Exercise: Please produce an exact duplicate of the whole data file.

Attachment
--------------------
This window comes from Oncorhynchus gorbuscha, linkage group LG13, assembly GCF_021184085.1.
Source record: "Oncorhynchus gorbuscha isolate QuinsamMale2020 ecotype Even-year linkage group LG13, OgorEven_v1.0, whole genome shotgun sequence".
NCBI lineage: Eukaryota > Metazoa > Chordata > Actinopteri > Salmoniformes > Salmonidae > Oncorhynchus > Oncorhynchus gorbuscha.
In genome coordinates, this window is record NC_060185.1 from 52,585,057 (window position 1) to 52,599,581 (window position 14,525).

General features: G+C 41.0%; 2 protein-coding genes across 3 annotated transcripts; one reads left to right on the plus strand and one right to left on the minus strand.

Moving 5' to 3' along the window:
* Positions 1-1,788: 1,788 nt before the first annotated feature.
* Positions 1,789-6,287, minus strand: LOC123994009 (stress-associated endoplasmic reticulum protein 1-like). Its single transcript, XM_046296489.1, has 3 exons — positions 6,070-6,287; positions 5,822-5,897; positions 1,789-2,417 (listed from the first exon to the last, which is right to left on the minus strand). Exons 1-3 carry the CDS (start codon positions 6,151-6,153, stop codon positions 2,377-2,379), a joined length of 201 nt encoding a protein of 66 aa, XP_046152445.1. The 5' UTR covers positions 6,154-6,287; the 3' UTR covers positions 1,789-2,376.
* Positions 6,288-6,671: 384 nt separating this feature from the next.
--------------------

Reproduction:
This window comes from Oncorhynchus gorbuscha, linkage group LG13, assembly GCF_021184085.1.
Source record: "Oncorhynchus gorbuscha isolate QuinsamMale2020 ecotype Even-year linkage group LG13, OgorEven_v1.0, whole genome shotgun sequence".
NCBI lineage: Eukaryota > Metazoa > Chordata > Actinopteri > Salmoniformes > Salmonidae > Oncorhynchus > Oncorhynchus gorbuscha.
In genome coordinates, this window is record NC_060185.1 from 52,585,057 (window position 1) to 52,599,581 (window position 14,525).

General features: G+C 41.0%; 2 protein-coding genes across 3 annotated transcripts; one reads left to right on the plus strand and one right to left on the minus strand.

Moving 5' to 3' along the window:
* Positions 1-1,788: 1,788 nt before the first annotated feature.
* Positions 1,789-6,287, minus strand: LOC123994009 (stress-associated endoplasmic reticulum protein 1-like). Its single transcript, XM_046296489.1, has 3 exons — positions 6,070-6,287; positions 5,822-5,897; positions 1,789-2,417 (listed from the first exon to the last, which is right to left on the minus strand). Exons 1-3 carry the CDS (start codon positions 6,151-6,153, stop codon positions 2,377-2,379), a joined length of 201 nt encoding a protein of 66 aa, XP_046152445.1. The 5' UTR covers positions 6,154-6,287; the 3' UTR covers positions 1,789-2,376.
* Positions 6,288-6,671: 384 nt separating this feature from the next.